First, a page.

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US revives Two-State Solution

The United States is reaffirming its commitment to a Two-State Solution to the Israeli-Palestinian conflict.

That was the message conveyed by US Secretary of State Antony Blinken during a telephone conversation yesterday with Israeli Foreign Minister Gabi Ashkenazi.

“The Secretary addressed the U.S. approach towards a more peaceful, secure, and prosperous future for Israelis, Palestinians, and the greater Middle East,” said State Department Spokesperson Ned Price.

According to a State Department press communiqué received by TV7, Secretary Blinken “emphasized” the belief by the administration of US President Joe Biden that “the Two-State solution is the best way to ensure Israel’s future as a Jewish and democratic state, living in peace alongside a viable and democratic Palestinian state.”

The two diplomats also “discussed regional security challenges and the importance of continued cooperation in addressing these issues,” and “The Secretary noted the United States’ continuing commitment to opposing unfair, one-sided actions against Israel in the multilateral arena,” said the statement.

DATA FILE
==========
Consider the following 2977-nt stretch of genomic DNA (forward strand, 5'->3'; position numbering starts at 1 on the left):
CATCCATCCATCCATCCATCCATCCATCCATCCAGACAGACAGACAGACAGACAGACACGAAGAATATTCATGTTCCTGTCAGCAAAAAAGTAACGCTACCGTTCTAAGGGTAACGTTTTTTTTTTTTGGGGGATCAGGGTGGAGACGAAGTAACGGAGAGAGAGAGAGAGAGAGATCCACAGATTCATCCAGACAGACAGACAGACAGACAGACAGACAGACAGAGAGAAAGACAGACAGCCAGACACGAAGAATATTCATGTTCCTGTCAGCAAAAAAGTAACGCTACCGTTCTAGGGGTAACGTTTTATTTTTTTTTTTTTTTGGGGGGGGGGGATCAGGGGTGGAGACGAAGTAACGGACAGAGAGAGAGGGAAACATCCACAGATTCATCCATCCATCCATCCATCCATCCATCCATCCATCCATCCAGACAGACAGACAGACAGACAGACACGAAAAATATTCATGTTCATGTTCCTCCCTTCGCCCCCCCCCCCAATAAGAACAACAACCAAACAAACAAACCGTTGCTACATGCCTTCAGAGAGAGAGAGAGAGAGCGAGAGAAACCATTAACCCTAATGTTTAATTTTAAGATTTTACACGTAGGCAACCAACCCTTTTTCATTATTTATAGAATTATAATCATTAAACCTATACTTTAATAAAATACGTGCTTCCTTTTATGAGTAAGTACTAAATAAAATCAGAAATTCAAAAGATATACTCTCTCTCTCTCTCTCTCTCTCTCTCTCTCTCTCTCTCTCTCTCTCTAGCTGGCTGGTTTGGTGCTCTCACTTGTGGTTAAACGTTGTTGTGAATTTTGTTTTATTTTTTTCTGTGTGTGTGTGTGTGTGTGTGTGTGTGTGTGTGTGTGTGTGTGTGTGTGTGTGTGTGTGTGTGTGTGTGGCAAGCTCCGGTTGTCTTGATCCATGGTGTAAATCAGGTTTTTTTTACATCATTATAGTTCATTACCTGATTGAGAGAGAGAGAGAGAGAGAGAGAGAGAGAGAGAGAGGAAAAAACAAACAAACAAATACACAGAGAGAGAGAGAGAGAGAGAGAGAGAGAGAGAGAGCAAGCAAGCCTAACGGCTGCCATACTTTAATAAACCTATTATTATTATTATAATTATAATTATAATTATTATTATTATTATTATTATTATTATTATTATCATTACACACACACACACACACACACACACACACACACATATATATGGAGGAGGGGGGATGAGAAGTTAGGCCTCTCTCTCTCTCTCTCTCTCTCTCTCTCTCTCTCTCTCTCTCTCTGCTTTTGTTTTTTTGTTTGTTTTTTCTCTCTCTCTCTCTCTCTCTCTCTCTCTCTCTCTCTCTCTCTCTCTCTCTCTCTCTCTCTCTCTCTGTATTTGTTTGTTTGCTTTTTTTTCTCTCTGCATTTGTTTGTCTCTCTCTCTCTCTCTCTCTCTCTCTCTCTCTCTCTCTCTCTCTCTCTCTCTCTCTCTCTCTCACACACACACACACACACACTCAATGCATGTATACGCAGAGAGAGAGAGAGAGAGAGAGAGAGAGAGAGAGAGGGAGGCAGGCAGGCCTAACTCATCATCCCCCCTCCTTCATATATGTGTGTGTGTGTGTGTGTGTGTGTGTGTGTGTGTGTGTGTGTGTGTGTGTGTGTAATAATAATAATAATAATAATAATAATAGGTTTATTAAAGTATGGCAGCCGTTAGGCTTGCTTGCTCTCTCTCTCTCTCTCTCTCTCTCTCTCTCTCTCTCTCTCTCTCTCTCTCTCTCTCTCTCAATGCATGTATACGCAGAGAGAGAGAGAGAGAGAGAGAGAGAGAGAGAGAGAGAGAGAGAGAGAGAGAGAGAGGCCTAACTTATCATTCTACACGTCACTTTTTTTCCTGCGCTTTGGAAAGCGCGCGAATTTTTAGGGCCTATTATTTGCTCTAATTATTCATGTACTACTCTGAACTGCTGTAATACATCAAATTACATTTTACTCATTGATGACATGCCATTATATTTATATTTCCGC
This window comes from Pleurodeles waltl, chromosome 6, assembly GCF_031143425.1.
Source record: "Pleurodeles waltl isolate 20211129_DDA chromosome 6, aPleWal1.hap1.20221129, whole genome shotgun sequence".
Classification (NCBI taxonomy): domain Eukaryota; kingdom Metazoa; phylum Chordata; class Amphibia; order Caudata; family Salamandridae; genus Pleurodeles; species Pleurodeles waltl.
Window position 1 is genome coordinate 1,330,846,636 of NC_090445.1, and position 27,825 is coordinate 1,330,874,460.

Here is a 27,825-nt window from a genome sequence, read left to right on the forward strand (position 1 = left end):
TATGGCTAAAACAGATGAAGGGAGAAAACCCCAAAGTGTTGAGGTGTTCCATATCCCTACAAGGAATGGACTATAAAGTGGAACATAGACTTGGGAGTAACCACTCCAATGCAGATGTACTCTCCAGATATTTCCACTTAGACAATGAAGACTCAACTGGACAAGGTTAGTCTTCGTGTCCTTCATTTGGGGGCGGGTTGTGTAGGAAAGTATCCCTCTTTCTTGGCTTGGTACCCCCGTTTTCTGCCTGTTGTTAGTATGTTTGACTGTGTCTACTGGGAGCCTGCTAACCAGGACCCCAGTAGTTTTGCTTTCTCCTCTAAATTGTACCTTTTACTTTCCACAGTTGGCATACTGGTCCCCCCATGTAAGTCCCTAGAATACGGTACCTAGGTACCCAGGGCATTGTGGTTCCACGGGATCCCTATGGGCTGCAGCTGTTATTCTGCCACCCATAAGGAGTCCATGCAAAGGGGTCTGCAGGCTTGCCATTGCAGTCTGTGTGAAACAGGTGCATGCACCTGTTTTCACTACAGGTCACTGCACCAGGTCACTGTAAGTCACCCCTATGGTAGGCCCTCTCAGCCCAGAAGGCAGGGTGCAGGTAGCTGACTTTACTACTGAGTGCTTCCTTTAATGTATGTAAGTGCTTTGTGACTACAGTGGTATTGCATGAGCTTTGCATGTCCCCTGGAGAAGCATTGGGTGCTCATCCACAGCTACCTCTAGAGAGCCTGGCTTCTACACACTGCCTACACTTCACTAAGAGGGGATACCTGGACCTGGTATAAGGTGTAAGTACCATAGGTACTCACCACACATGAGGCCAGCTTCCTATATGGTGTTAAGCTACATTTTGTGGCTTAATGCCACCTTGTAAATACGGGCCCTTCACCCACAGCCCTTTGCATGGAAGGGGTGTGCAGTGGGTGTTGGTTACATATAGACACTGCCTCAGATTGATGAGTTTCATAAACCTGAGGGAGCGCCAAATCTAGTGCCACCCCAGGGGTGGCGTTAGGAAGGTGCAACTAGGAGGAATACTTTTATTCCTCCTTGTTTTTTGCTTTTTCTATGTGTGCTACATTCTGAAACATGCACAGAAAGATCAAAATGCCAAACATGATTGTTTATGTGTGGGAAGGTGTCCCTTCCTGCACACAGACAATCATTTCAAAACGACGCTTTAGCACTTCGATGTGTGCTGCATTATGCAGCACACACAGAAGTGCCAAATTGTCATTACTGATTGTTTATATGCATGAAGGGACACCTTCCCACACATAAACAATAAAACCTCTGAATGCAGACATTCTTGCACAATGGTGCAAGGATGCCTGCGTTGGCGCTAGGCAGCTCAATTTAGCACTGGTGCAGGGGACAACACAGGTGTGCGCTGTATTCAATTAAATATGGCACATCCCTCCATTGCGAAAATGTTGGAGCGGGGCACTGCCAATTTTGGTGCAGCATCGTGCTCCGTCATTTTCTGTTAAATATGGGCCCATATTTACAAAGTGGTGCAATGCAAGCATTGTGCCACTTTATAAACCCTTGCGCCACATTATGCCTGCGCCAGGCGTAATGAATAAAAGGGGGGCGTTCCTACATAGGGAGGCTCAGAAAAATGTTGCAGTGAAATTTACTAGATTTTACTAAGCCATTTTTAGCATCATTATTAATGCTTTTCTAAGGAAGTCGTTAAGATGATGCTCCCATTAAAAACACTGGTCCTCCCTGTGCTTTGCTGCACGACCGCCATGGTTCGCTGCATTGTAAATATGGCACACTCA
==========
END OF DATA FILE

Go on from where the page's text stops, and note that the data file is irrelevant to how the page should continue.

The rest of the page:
Foreign Minister Ashkenazi and Secretary Blinken also “acknowledged the steadfast partnership between the United States and Israel, and that the two countries would work closely together on challenges ahead.”

Following the call, Blinken wrote on Twitter that it was, “Great speaking with @Gabi_Ashkenazi today to discuss our partnership, regional challenges, and Israel’s efforts to combat the COVID-19 pandemic,” adding, “The United States remains unwavering in its commitment to Israel’s security.”

The Two-State solution to the Mideast conflict dates back to pre-state Israel. Arab leaders rejected both the 1937 Peel Commission and the 1947 United Nations Partition Plan for separate homelands. The UN General Assembly has steadily advocated a Two-State solution since the 1970s, but the Palestinians refused to endorse Israel’s right to exist until an indirect acknowledgement in their 1988 Declaration of Independence. Most peace negotiations since that time have been based on a Two-State solution, which was further anchored by the 2002 Saudi Arab Peace Initiative and subsequent UN Security Council Resolution 1397 that same year. The last attempted peace talks between the sides featuring the concept was in 2013-2014 during the administration of then-US President Barack Obama.